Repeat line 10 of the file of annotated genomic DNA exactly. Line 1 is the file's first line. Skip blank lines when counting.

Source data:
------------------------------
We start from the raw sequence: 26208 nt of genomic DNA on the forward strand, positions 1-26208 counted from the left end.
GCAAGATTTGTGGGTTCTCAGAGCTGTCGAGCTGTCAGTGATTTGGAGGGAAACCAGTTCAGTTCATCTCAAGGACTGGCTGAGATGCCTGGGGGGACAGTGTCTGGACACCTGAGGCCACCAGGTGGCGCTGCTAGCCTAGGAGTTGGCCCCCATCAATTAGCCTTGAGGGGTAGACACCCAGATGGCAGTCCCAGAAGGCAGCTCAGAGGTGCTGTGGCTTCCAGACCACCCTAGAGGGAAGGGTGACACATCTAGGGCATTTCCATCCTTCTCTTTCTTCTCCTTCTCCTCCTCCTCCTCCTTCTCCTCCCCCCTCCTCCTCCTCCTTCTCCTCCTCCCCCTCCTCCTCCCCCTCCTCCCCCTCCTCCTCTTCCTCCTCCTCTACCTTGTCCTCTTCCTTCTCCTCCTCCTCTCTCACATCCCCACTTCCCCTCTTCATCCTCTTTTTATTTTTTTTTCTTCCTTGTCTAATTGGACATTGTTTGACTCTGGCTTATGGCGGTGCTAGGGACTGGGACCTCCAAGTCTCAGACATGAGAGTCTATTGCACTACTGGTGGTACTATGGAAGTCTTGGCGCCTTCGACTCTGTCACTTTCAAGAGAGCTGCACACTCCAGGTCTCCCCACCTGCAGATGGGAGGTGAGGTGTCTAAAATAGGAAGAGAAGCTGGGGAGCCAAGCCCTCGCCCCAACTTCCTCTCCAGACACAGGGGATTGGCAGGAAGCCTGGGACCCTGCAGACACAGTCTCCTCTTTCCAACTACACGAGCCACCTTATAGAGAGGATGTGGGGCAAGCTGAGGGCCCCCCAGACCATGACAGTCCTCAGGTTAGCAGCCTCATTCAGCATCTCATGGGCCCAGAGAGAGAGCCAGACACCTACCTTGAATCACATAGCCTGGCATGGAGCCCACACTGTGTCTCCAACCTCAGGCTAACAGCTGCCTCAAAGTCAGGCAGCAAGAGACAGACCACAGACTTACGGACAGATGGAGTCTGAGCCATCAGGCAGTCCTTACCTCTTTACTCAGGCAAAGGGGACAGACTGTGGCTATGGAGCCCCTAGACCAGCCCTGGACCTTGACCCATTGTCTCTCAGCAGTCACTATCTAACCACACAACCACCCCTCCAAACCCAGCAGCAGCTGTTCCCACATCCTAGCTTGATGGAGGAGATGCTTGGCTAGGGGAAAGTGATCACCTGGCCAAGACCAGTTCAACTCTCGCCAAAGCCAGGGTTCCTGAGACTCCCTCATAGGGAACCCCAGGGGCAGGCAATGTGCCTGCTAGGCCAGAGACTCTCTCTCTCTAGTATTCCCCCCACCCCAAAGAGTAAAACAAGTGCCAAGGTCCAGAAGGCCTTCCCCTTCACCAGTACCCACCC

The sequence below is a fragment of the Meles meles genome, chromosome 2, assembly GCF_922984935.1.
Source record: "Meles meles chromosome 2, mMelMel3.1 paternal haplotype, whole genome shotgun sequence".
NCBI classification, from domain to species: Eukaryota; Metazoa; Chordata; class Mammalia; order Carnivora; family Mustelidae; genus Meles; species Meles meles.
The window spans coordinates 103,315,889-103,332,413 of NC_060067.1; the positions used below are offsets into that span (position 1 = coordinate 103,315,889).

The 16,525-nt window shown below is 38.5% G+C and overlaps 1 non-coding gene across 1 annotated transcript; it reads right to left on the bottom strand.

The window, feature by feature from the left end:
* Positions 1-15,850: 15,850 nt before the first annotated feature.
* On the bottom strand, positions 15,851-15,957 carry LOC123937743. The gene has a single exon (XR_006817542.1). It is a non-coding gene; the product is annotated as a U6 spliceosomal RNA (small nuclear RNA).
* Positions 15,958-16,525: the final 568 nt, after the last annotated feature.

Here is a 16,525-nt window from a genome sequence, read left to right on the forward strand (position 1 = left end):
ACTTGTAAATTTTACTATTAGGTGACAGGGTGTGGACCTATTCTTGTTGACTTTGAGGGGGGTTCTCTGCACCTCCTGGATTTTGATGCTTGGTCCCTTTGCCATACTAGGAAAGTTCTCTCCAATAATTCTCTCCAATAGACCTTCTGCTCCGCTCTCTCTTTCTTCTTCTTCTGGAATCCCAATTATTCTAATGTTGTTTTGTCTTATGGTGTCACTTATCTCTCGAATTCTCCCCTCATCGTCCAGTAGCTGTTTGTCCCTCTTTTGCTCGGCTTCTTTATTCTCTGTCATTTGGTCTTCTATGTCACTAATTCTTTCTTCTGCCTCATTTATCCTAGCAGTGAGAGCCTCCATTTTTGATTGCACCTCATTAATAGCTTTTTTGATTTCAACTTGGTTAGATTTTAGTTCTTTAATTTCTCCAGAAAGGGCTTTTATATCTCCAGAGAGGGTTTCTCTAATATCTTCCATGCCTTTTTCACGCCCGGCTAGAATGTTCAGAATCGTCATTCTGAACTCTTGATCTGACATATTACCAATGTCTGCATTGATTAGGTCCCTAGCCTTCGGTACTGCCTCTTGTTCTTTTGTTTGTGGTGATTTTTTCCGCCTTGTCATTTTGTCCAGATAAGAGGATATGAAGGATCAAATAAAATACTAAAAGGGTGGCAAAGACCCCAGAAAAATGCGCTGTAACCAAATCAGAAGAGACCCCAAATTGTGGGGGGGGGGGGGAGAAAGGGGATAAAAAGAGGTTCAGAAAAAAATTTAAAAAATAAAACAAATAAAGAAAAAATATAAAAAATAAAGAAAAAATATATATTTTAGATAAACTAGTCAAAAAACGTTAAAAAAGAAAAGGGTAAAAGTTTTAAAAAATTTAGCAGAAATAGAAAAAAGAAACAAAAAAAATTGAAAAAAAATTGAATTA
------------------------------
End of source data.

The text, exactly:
* On the bottom strand, positions 15,851-15,957 carry LOC123937743. The gene has a single exon (XR_006817542.1). It is a non-coding gene; the product is annotated as a U6 spliceosomal RNA (small nuclear RNA).